The Church of Hagia Sophia was built by Justinian I in the middle of the city of Nicaea in the 6th century (modelled after the larger Hagia Sophia in Constantinople), and it was there that the Second Council of Nicaea met in 787 to discuss the issues of iconography.
By Gamon McLellan
Several Turkish newspapers reported on Monday that the Hagia Sophia in İznik (Nicaea) is now open for regular worship as a mosque. The building was full to capacity with worshippers for the dawn prayers (namaz) of the Kurban Bayramı (Feast of Sacrifice/Eid al Adha) on Sunday morning – the first time the building has been used as a mosque for some 90 years.
The prayers were led by the Müftü of İznik, and were attended by the Mayor, several AK (Justice and Development) Party Members of Parliament for Bursa (the province in which İznik is located) and by Adnan Ertem, Director General of Religious Foundations.
A floor has been constructed on which carpets and prayer rugs have been placed, a minber (pulpit) has been installed, and a loudspeaker system attached to the minaret. The sign "Ayasofya Müzesi" (müze means museum) outside the building which has been there for some years has been removed. In its place a new sign was put up on Saturday: "T.C. Başbakanlık Diyanet İşleri Başkanlığı: Ayasofya Camii (Orhan Camii)" or "Presidency of Religious Affairs, Prime Ministry of Turkish Republic: Ayasofya Mosque (Orhan Mosque)", with the date 1331 (when Orhan Gazi converted the building into a mosque and endowed it). An imam has also been appointed to the mosque.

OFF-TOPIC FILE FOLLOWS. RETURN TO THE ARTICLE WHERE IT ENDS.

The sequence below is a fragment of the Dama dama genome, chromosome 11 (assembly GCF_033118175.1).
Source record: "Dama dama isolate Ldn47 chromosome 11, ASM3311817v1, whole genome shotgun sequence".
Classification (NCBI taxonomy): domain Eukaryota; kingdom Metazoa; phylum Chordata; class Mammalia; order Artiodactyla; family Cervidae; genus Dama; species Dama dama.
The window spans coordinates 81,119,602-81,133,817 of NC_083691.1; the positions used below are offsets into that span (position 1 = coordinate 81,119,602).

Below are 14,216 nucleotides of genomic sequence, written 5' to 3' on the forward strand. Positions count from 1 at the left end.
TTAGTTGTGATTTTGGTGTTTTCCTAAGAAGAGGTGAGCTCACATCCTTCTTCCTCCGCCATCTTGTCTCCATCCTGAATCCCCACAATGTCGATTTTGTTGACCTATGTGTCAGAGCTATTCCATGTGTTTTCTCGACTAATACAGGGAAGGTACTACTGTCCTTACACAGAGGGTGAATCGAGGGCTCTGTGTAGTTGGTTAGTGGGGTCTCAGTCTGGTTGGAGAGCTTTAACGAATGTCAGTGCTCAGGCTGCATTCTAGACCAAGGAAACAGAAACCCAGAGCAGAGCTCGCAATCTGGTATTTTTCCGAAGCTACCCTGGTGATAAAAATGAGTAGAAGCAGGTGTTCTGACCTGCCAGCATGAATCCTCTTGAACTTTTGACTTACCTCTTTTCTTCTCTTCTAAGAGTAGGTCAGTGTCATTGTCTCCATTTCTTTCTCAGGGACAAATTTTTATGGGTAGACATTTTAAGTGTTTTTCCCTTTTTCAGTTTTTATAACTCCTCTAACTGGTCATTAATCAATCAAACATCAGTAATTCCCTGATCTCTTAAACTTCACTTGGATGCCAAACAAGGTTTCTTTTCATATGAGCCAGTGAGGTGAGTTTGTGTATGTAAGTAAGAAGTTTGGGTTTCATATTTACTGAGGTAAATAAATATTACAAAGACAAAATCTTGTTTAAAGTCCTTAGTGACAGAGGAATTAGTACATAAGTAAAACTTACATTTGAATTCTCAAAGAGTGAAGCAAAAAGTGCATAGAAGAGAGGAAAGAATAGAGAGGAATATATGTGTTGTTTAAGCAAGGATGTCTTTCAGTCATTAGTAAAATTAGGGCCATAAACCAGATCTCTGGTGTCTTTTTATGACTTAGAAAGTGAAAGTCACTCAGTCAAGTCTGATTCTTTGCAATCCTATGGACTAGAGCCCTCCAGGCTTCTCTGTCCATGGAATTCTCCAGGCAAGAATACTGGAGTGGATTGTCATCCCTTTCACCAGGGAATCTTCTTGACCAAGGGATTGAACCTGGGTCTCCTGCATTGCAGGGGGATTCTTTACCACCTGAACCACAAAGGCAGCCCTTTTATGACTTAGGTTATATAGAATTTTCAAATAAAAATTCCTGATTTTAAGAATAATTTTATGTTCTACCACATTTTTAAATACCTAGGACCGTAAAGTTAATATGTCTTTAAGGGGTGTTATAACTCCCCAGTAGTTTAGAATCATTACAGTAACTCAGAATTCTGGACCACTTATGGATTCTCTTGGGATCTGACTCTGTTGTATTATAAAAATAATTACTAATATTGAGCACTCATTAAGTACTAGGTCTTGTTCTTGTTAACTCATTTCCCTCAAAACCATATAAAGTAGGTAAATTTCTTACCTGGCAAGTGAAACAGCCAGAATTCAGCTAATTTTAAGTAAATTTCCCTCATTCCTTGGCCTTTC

Photographs of the opening prayers can be seen in the following two press reports:
Ayasofya Camii ibadete açıldı
İznik Ayasofya Camii'nde 90 yıl sonra ilk namaz
This development is not without its critics, who point out that the building has been operating as a museum under the auspices of the Ministry of Culture and Tourism and is described as such on the Ministry website and on the website of the Governorate of the Province of Bursa:
Bursa - İznik Müzesi Müdürlüğü
Ayasofya Müzesi (İznik)
However, Adnan Ertem said the building had been used as a mosque for 680 years and had never functioned as a museum, and he did not believe it would be right for it to become a museum and thereby be closed to worshippers. There were, he said, four Ayasofyas in Turkey: two in Istanbul, one in Trabzon and this one in İznik. The Küçük Ayasofya (SS Sergius & Bacchus) in İstanbul had been opened for worship. Now the İznik one had as well. However he said he could not say anything about the Ayasofya Museum in Istanbul, "which had become a museum as a result of a decision of the Council of Ministers in 1934". (In fact the decision was taken in 1935).
Read also: Nicea, A Church Transformed Into a Mosque